British armed forces will not get access to Galileo, a rival to the US GPS system, after Brexit
Recent computer image shows three satellites, part of the European Galileo navigation system network. Photograph: ESA/EPA
The UK may never claw back £1.2bn of investment in Galileo, the EU’s satellite navigation system, as Theresa May officially pulled the plug on UK defence and security participation in the system after Brexit.
Galileo, developed as a rival to the US GPS system, is due to be launched in 2020 with civilian and military variants. The UK’s continued involvement, given the extent of British funding of the system, has been at the centre of some of the bitterest rows of the Brexit negotiations.
Britain has already contributed £1.2bn to the creation of Galileo, which has an overall cost of £9bn, but the EU has begun to exclude Britain from the security aspects of its development.
British armed forces were due to have access to Galileo’s encrypted system when it is fully operational in 2026. However, government and security agencies have concluded it would not be in the UK’s security interests to use the system’s secure elements if it had not been fully involved in their development.
The text of the political declaration which May secured with Brussels last week on the future relationship gave only a terse one-line statement on future cooperation. “The parties should consider appropriate arrangements for cooperation on space,” it said.
On Friday, May officially announced that the UK would be pulling out of the system and made no mention of any attempt to recoup the UK’s investment.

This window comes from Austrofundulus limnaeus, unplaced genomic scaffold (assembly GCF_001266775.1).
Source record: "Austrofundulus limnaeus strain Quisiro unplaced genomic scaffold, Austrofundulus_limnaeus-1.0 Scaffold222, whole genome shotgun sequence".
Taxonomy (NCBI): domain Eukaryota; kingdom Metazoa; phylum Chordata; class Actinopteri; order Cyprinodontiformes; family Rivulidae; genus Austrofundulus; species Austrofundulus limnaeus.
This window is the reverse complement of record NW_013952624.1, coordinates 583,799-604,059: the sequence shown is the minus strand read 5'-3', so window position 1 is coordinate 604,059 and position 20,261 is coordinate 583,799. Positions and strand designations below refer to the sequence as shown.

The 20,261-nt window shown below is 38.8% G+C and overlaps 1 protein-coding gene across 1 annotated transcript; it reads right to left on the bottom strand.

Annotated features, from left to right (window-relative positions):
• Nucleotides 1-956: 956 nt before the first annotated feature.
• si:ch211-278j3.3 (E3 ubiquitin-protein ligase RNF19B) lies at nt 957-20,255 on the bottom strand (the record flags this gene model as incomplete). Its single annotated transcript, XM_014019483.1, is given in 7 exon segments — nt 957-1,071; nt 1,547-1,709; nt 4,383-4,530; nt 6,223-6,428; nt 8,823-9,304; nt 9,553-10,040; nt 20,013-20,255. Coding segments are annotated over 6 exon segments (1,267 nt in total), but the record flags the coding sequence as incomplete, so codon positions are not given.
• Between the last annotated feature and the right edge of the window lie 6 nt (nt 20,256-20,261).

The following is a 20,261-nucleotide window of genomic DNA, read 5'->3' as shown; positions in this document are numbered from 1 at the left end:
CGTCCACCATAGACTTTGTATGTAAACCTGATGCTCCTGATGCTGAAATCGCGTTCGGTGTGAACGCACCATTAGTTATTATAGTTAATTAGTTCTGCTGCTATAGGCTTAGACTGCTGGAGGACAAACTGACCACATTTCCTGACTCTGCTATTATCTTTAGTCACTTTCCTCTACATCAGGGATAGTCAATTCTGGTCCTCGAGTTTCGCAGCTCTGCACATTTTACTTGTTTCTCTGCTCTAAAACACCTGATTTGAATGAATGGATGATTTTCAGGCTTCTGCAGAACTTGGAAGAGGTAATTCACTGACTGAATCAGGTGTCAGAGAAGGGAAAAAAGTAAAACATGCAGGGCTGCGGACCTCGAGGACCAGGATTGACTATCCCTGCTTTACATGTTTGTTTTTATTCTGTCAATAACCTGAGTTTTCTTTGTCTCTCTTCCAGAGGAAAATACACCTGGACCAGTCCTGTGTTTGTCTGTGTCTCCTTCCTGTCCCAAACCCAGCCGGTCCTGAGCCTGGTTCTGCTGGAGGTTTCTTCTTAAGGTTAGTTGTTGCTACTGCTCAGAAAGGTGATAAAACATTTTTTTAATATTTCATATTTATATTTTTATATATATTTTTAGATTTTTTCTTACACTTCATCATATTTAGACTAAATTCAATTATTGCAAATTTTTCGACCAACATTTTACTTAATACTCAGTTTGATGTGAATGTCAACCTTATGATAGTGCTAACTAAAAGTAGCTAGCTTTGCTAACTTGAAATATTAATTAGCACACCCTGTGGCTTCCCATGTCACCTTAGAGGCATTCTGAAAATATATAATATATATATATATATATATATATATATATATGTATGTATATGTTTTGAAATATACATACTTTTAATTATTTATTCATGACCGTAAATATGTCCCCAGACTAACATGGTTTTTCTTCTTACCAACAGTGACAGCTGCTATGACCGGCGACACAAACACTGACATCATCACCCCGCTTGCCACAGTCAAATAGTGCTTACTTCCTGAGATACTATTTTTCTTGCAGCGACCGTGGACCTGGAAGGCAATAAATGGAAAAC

“The commission decided that we would be barred from having full aspects of the Galileo programme and so it is right for us to look for alternatives because it would be wrong to put our [armed] services relying on a system on which they couldn’t be sure of,” May told reporters in Buenos Aires while attending the G20 summit. “That would not be in our national interest.”
She added: “So what is in our national interest is to say no, you haven’t allowed us full access, so we will develop an alternative, we will look at alternative options, we are doing that work but we will work with other international partners to do so as well.”
Whitehall sources said the issue of the £1.2bn was yet to be finally resolved because the UK could still choose to be involved in commercial aspects of the system.
“We will be discussing our past contributions to the financing of Galileo in the upcoming talks,” a senior UK official said.
Downing Street said the UK would explore options to build its own Global Navigation Satellite system to help guide military drones, run energy networks and other commercial uses. May said the UK had “world-class engineers and steadfast allies around the world. We are not short of options.”
Gavin Williamson, the defence secretary, said the development of a new system would be an opportunity to draw on British skills and expertise in satellite technology. “Space poses a new and increasingly dangerous front for warfare and it is crucial to push ahead with plans for our own world-class, independent satellite system,” he said.
Signs that the UK had accepted it would be forced out of the system were apparent in August when the UK Space Agency announced a £92m feasibility study of a national alternative to the Galileo programme. Number 10 said a series of key contracts were now being tendered.
The government now plans for possible collaboration on a new system with other countries such as those in the FiveEyes intelligence alliance and hopes to use some British overseas territories and Crown dependencies for a global network of locations necessary for infrastructure and worldwide coverage.
The development of the system may be raised in several bilateral meetings May will hold with world leaders on Saturday at the G20 summit in Argentina. The prime minister will meet the Canadian president, Justin Trudeau, and Australia’s prime minister, Scott Morrison. Both countries are members of the FiveEyes alliance.